After school, I quickly left to catch the bus to in turn catch the train. I for once found the transfers not-stressful, yay repetition. However, about 30 minutes from Budapest my train stopped at a station and it was taking a long time. About five minutes in I thought: ” wow this is strange” ten minutes in: “huh I wonder what’s going on” thirty minutes in: “well these guys with flashlights checking out the train don’t look like a good sign” The train sat there so long that the Hungarians got up and smoked next to the bathrooms. And the lights went half off which had something to do with the power and the door that separated the smokers from the seat area stopped working and made a horrendous noise while attempting to close. So the car became very cold from the outside air and soon extremely smelly from the bathroom air having a way in. About an hour in, a pregnant woman came back into the car from where the smokers were sobbing. Really, nothing is unsettling like not knowing what’s going on, people crying, and bad smells when the train is packed. It’s not a fun combination. Not to mention, I forgot my phone charger and at this point was on 15%. The conductor made a second announcement and I finally decided to ask the woman across from me what was going on. Me; ” hi, umm do you speak any English?” other lady: *shakes her head and looks displeased* Me: *puts my headphones back on and tries not to be embarrassed* To my surprised, within two minutes, that woman handed me herself and on the other end was her daughter who said “Hi, my mom wants me to tell you that the lights will eventually go back on and we don’t know why the train isn’t moving but it will we just don’t know when.” Really, I couldn’t believe the woman was that nice to call her daughter to translate for me. I must’ve looked awfully worried. finally when my phone died and I started panicking about how I would ever find the hotel I was splitting with other teachers for the weekend, I picked up my phone and my portable charger and turned to the girl next to me to ask if she had one. I said a few words but mostly pointed at my phone and the charger and she replied in perfect English that she could let me use her cord. Why she didn’t say something when I asked the other woman if she could speak English, I still don’t know. But I was able to charge my phone up and find my hotel/Laura and Kenny after the 3 hour delay.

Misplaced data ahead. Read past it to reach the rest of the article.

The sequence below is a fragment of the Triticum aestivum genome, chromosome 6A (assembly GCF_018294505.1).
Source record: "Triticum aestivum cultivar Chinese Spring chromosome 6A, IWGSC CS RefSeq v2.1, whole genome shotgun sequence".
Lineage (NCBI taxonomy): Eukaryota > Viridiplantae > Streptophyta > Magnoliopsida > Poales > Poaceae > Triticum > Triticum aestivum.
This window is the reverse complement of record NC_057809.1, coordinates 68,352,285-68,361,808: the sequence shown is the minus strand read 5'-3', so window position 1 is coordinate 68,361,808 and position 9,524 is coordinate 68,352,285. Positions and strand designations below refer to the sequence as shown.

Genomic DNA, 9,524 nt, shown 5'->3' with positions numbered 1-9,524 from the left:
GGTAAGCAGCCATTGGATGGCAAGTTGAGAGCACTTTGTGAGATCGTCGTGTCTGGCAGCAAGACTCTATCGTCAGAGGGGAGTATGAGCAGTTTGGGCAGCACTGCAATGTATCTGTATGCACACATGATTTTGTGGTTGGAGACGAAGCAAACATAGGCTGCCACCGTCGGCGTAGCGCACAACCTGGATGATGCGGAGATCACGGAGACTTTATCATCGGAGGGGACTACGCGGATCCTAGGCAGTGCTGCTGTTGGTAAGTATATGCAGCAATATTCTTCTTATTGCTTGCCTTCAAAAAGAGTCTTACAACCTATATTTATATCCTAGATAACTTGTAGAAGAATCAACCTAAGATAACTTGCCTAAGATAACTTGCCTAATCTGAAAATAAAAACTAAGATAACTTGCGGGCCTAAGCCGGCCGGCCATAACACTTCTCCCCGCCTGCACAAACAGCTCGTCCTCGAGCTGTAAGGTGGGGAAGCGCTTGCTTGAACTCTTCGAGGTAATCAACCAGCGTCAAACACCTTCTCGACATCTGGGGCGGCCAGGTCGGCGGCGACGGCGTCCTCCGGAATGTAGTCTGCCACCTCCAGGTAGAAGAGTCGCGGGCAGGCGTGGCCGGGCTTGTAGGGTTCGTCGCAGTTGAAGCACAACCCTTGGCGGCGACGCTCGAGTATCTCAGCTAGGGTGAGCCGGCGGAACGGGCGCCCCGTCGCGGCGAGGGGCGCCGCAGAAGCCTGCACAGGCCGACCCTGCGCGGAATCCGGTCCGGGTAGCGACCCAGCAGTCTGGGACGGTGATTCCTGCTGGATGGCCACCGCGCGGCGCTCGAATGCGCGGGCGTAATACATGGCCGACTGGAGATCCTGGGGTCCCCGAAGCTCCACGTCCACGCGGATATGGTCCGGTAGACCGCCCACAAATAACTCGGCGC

Saturday, I met a teacher who just arrived a week ago which worked out perfect as she was in Budapest for the weekend as well but actually is living about 20 minutes by car from me. Jena and I explored much of Budapest, both intentionally and not, and also met up with a few other teachers Saturday evening for Ashley’s birthday party. It was a pretty good day despite my phone’s reputedly stupid directions. I’m sure I’d spend a good amount of time lost if I actually lived in Budapest. Thankfully today my maps worked really well to get to donut shop I wanted to snag breakfast at on the way to the train station.